Lessons we are learning.
- Models are all over the place, mostly inaccurate and undependable for policies. The original models from British Modeler Neil Ferguson who was talking about 2 million dead Americans and 500,000 British before he revised them downward to 80,000 Americans death and 20,000 British death. This model was revised within two weeks and Ferguson was off by a factor at least 20-fold. That is not even good for government work.
- What is the true morality rate? We have seen 3% bandied around but those data are based on those who have been tested but we have missed many mild and asymptomatic cases, so we don’t know the true morality rate. I have argued that this virus was more virulent than the flu and certainly that appears to be case, but I have also argued that this virus was less virulent than the Spanish Flu. I have even noted that this virus mortality rate will prove to be less than 1%. We have seen studies done that has tried to answer that question. The data is now showing in these most recent studies, that the mortality rate is ranging from .1% to .8% which means at best scenario, the mortality rate is within the flu and worse case significantly more lethal than the flu but far lower than originally projected and the Spanish flu. Do we begin the process of opening the economy based on this?
- Travel ban do have a role but more important is that we have to trust nations to deal with viral infection outbreaks and we need accountability and verification from other nations. We need accountability from international health organization such as WHO (World Health Organization), which we didn’t see at all. China lied about the virus and WHO parroted Chinese propaganda. Chinese are probably still lying and WHO is still in the hip pocket of the Chinese.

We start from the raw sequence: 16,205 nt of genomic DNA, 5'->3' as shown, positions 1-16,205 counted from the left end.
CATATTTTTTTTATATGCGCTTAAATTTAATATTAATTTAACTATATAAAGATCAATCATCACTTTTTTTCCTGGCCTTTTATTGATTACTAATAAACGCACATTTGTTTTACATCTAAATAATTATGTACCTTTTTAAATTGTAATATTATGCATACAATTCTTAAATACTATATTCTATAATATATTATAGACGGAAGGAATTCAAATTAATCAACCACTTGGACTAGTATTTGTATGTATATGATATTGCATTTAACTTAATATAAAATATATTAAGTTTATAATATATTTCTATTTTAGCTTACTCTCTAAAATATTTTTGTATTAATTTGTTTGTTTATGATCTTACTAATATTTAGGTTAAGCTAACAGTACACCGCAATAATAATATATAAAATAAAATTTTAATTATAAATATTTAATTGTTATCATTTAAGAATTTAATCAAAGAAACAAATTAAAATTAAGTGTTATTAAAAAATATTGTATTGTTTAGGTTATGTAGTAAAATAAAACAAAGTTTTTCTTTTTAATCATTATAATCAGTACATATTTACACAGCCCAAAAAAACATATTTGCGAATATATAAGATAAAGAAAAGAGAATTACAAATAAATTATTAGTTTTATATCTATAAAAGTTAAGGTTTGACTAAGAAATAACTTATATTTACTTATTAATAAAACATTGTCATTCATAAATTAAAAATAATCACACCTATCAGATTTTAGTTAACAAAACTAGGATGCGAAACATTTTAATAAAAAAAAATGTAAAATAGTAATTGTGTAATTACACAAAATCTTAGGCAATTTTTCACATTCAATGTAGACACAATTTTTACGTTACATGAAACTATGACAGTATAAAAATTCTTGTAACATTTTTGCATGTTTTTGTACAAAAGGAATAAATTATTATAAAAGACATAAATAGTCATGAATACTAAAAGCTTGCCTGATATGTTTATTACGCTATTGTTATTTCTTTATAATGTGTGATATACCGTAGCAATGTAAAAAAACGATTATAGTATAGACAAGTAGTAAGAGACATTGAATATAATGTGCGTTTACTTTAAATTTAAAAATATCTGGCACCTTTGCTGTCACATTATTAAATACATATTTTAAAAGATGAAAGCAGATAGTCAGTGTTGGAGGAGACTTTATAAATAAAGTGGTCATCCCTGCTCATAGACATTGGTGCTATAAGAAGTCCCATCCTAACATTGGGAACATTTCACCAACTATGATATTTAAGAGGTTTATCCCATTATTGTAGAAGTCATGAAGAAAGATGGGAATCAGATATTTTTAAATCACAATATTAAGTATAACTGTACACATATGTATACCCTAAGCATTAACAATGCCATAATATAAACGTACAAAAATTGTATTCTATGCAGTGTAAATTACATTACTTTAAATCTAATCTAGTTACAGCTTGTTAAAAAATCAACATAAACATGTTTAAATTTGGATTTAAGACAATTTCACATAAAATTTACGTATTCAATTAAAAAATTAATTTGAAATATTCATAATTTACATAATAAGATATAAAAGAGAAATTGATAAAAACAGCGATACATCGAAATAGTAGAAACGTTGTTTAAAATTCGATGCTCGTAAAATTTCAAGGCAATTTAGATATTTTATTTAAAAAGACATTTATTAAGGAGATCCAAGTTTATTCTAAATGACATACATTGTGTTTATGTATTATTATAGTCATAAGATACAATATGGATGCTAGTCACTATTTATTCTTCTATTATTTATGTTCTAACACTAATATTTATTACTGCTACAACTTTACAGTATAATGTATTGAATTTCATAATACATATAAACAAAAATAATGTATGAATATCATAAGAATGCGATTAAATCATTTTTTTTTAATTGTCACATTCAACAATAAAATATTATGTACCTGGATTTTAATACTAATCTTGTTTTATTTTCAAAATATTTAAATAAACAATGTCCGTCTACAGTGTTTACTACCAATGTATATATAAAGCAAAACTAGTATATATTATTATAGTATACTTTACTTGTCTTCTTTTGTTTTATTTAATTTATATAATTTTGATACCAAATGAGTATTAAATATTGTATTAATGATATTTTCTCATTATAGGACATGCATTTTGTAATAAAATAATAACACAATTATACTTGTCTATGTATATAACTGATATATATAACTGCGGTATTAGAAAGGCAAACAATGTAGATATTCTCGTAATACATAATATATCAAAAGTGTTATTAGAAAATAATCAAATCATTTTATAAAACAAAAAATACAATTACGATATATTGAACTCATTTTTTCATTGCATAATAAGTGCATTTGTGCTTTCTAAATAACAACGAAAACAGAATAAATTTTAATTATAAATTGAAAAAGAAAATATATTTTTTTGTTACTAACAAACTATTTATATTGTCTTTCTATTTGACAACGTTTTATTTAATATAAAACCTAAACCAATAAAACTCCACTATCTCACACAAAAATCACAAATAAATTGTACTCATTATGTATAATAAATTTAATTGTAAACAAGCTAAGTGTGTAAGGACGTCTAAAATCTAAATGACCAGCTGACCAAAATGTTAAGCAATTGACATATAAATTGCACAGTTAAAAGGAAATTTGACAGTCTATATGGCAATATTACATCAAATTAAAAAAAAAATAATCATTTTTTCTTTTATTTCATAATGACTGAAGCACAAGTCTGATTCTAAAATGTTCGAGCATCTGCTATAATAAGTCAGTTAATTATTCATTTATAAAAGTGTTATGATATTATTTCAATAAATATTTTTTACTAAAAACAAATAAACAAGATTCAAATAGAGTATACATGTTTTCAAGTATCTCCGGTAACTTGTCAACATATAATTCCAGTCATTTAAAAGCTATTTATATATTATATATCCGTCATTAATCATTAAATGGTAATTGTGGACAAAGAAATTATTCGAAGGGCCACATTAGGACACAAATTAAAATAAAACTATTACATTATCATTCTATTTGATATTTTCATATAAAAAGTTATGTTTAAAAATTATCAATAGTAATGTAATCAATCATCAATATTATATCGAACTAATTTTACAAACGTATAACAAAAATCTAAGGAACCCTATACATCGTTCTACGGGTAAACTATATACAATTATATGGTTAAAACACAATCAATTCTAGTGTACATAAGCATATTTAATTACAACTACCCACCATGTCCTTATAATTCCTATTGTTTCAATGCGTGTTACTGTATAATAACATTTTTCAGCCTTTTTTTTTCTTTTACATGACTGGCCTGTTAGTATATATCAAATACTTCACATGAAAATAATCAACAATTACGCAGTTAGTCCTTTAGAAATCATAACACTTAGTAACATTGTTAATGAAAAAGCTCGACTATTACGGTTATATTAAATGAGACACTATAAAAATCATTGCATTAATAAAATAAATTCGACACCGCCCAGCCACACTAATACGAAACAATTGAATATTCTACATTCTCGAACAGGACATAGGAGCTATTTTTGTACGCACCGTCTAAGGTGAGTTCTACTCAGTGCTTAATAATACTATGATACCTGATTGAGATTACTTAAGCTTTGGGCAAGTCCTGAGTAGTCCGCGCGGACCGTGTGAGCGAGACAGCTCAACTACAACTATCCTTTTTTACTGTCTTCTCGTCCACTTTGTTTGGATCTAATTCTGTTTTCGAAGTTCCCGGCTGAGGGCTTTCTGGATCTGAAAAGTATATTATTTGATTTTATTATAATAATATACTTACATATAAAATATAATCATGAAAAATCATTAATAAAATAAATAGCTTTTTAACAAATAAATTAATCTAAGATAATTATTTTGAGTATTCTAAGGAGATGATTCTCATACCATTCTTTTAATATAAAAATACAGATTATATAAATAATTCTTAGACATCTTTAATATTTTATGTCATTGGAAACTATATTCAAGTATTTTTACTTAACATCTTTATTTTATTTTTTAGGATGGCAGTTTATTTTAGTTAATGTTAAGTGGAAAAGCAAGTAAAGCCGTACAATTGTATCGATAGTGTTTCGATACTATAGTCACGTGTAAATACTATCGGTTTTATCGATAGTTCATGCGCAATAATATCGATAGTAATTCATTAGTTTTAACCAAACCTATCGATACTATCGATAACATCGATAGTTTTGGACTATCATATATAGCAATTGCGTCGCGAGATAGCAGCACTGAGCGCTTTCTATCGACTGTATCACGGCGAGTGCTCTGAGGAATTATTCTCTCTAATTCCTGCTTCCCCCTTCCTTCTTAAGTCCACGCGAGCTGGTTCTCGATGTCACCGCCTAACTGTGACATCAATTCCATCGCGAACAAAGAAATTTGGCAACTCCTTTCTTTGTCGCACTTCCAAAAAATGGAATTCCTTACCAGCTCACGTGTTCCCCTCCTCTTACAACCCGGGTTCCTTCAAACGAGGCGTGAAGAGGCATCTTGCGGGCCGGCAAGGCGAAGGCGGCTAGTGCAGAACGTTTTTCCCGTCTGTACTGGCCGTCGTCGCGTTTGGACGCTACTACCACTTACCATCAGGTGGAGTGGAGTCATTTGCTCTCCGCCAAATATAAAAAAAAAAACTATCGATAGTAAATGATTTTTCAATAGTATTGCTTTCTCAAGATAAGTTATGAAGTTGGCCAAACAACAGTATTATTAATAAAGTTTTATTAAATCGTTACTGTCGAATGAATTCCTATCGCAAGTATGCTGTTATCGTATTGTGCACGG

- We need to better prepare from future pandemics. Government agencies like CDC in the beginning of the pandemic, in particular dealing diagnosis and testing. The next pandemic may be a more lethal virus and we need to understand than pandemics in this day and age can happen quickly and doesn’t help if you have nations who can’t be trusted.
- In reopening the economy, we need to understand that a one size fit all is not appropriate and that New York is an outlier. South Dakota has shown you can keep things moving while protecting your citizens while getting their cooperation without dictatorial power,
- Governors and mayors are important and while we don’t elect our state and local officials expecting that they will be involved in crisis like what we are witnessing, maybe we should. We have seen governors like Heidi Heitkamp perform well and governors like Gretchen Witmer who acted like dictators and have shown unable to be consistent in their proclamations, but they have sowed confusion and caused discontent in their citizens they govern. Federalism is the best way to deal with this crisis with the Federal government working with state governments, you have to have competent state officials. Some states do and some don’t.
- Some politicians have attempted to use this crisis to advance causes that not only have any thing to do with the crisis but also will suffocate any future recovery. (example Green New Deal).
- Private sectors can produce results as the ability of companies to change gears to produce what is needed like My Pillow who went from making pillows to mask and the quickness of companies to start testing vaccines.
There are other lessons but one more point is that in a post virus world we need to learn the lesson of dealing with economic downturn. You need a private sector to grow to reignite the economy growth and one example was Reagan approach which unleashed the private sector and led two-decade growth. Democrats idea of raising minimum wages, and green new deals will not only suffocate the recovery but ensure a long economic downturn. This will be explored in future posts.